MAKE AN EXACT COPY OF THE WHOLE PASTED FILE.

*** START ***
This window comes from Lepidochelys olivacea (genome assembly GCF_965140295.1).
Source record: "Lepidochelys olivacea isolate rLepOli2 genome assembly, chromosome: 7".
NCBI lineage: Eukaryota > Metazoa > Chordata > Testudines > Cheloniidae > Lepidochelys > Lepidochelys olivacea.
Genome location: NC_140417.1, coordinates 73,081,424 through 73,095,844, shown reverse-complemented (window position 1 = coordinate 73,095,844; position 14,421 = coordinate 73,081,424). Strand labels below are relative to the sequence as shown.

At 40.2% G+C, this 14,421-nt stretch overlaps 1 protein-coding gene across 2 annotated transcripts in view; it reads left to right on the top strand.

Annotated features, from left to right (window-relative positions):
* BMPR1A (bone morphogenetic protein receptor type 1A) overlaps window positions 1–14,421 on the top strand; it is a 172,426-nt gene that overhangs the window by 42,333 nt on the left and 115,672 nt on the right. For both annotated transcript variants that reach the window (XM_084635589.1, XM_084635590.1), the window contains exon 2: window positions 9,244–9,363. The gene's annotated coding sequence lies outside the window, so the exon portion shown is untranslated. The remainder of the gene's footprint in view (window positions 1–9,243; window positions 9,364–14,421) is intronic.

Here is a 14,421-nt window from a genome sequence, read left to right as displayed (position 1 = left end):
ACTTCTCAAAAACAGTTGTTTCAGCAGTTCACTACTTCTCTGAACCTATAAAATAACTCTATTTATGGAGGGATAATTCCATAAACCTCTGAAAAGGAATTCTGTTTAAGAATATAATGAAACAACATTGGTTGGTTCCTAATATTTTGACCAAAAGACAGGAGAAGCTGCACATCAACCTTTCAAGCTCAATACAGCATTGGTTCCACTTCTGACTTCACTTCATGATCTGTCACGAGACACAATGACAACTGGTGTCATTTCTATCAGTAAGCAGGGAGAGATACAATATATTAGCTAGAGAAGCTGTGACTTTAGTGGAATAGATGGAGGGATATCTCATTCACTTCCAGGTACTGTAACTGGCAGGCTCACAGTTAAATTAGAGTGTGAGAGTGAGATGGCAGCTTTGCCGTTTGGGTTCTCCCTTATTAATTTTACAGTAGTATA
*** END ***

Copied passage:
This window comes from Lepidochelys olivacea (genome assembly GCF_965140295.1).
Source record: "Lepidochelys olivacea isolate rLepOli2 genome assembly, chromosome: 7".
NCBI lineage: Eukaryota > Metazoa > Chordata > Testudines > Cheloniidae > Lepidochelys > Lepidochelys olivacea.
Genome location: NC_140417.1, coordinates 73,081,424 through 73,095,844, shown reverse-complemented (window position 1 = coordinate 73,095,844; position 14,421 = coordinate 73,081,424). Strand labels below are relative to the sequence as shown.

At 40.2% G+C, this 14,421-nt stretch overlaps 1 protein-coding gene across 2 annotated transcripts in view; it reads left to right on the top strand.

Annotated features, from left to right (window-relative positions):
* BMPR1A (bone morphogenetic protein receptor type 1A) overlaps window positions 1–14,421 on the top strand; it is a 172,426-nt gene that overhangs the window by 42,333 nt on the left and 115,672 nt on the right. For both annotated transcript variants that reach the window (XM_084635589.1, XM_084635590.1), the window contains exon 2: window positions 9,244–9,363. The gene's annotated coding sequence lies outside the window, so the exon portion shown is untranslated. The remainder of the gene's footprint in view (window positions 1–9,243; window positions 9,364–14,421) is intronic.

Here is a 14,421-nt window from a genome sequence, read left to right as displayed (position 1 = left end):
ACTTCTCAAAAACAGTTGTTTCAGCAGTTCACTACTTCTCTGAACCTATAAAATAACTCTATTTATGGAGGGATAATTCCATAAACCTCTGAAAAGGAATTCTGTTTAAGAATATAATGAAACAACATTGGTTGGTTCCTAATATTTTGACCAAAAGACAGGAGAAGCTGCACATCAACCTTTCAAGCTCAATACAGCATTGGTTCCACTTCTGACTTCACTTCATGATCTGTCACGAGACACAATGACAACTGGTGTCATTTCTATCAGTAAGCAGGGAGAGATACAATATATTAGCTAGAGAAGCTGTGACTTTAGTGGAATAGATGGAGGGATATCTCATTCACTTCCAGGTACTGTAACTGGCAGGCTCACAGTTAAATTAGAGTGTGAGAGTGAGATGGCAGCTTTGCCGTTTGGGTTCTCCCTTATTAATTTTACAGTAGTATA